• Imaginative and original. Powerful weapons and secret formulas make good MacGuffins, but they are old and stale tricks. One of the things I enjoyed most about the Harry Potter series was JK Rowling’s use of inventive and imaginative MacGuffins. This is easier when the author is building a world, but authors of stories grounded in reality must challenge themselves to come up with original MacGuffins.
• Remember, the MacGuffin is not significant to the story. It is a device—an obstacle put in the way or a mystery to be solved.

My original intent here was to write a post cautioning writers against using MacGuffins. After a lot of thought, I came to the conclusion that MacGuffins are often necessary to create or sustain tension, but should be carefully considered.

What’s your opinion on MacGuffins? How do you use them in your stories?

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Writing “In Scene:” Part 2

In Part 1 of this post, I outlined the basic elements of a scene in a novel: one or more characters, usually with the presence of conflict or tension, set in a time and place or moving from one place to another, action/narrative/dialogue, and something happens that must advance the story. Those are the basics, but an effective scene must go deeper.

One of my favorite bloggers, author KM Weiland, did a 12-part series on writing scenes. I highly recommend it. She devoted a lot of space to the concept of “scene and sequel.” What this means in basic terms is that the first half of the scene should contain action (goal-motivation-disaster) and the second half or sequel is the main character’s reaction to what happened. Weiland breaks it down into three parts: reaction (processing what has happened), dilemma (what does the character do now?) and decision (the character must figure out a solution).

Let’s look at the goal-motivation-disaster part of the scene, because this is essential to a scene’s success or failure. The goal is simply what the main character wants. The motivation is why he wants it. The disaster is what is preventing the character from reaching the goal. Simple enough in concept, but getting the goal-motivation-disaster right is much more difficult in execution.

The reaction-dilemma-decision is frequently overlooked, but equally important. It is what gives meaning and emotional resonance to the goal-motivation-disaster part of the scene.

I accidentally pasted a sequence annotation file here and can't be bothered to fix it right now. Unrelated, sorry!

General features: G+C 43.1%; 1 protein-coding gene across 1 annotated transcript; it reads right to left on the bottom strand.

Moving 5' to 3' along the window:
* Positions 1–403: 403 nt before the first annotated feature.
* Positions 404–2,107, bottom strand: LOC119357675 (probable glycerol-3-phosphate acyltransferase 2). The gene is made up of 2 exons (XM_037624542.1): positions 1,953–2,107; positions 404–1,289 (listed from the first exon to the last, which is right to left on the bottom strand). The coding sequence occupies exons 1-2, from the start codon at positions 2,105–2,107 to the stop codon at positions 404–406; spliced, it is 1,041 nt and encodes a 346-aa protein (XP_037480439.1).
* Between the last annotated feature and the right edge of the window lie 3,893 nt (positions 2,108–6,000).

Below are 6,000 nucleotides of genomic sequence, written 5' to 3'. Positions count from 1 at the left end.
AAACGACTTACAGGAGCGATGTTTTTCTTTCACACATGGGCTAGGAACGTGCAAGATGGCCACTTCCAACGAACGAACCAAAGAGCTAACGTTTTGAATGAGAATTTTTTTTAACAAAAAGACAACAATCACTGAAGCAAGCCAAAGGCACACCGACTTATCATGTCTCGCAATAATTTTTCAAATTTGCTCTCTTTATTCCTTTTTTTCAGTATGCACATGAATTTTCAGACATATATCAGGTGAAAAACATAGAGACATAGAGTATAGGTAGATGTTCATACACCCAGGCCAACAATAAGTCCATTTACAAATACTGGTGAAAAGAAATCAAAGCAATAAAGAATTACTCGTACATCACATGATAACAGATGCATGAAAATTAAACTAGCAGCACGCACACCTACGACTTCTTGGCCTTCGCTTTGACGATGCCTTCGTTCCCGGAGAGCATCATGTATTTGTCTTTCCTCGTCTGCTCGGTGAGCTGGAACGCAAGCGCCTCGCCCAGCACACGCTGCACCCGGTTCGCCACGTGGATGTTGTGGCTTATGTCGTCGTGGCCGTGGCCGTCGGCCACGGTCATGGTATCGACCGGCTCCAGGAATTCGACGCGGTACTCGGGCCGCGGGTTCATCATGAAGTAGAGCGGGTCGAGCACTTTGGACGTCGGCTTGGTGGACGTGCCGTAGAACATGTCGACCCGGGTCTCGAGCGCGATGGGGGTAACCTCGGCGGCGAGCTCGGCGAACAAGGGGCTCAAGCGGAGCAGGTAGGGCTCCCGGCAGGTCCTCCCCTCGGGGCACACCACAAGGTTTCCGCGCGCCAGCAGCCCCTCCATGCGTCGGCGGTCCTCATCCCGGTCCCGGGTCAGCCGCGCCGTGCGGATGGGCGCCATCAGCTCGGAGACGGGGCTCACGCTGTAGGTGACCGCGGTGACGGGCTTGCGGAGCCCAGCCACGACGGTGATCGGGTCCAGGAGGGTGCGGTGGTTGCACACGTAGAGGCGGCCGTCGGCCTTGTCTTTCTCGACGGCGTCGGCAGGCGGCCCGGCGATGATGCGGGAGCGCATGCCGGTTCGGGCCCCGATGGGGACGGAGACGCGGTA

Randy Ingermanson, who came up with the famous Snowflake Method of designing a novel, speaks about two levels of scene structure: large-scale and small-scale. He believes readers read fiction because the writer provides them with a powerful emotional experience. The large-scale follows the structure Weiland advocates (scene/sequel). The small scale consists of what Dwight Swain calls “Motivation Reaction Units, which alternate between what the Point of View (POV) character sees (motivation, which is external and objective) and what he does (reaction, which is internal and subjective). The writer should devote a separate paragraph to each.

Plot expert Martha Alderson, in a guest post on Jane Friedman’s blog, outlined the seven layers of a scene.

Note that Alderson’s final layer of the scene is its thematic significance. “The key to the theme lies in your reasons for writing the story and what you want your readers to take away from it,” Alderson wrote. “When the details you use in the scene support the thematic significance, you have created an intricately layered scene that provides meaning and depth to the overall plot.”

Another key element of an effective scene that is implied in each of these structures is stakes. Scene stakes must be meaningful, either on a micro or macro level.

This topic is impossible to cover in two blog posts. There is no single way to approach or structure a scene. There are, however, a number of questions a writer should ask before beginning a scene:

• What is the purpose of this scene? What am I trying to achieve?
• How is the main character challenged or changed in the scene?
• What are the stakes? Are they important?
• What is the proper pacing for the scene?
• What is the appropriate balance of action/narrative/dialogue? How does the setting, dialogue and action advance what the writer is trying to achieve?
• How does the scene advance the story?

While I cannot adequately cover the topic of scene crafting in so few words, I highly recommend Raymond Obstfeld’s excellent book, The Novelist’s Essential Guide to Crafting Scenes.

It is a comprehensive and enlightening guide to writing effective scenes and I refer to it often.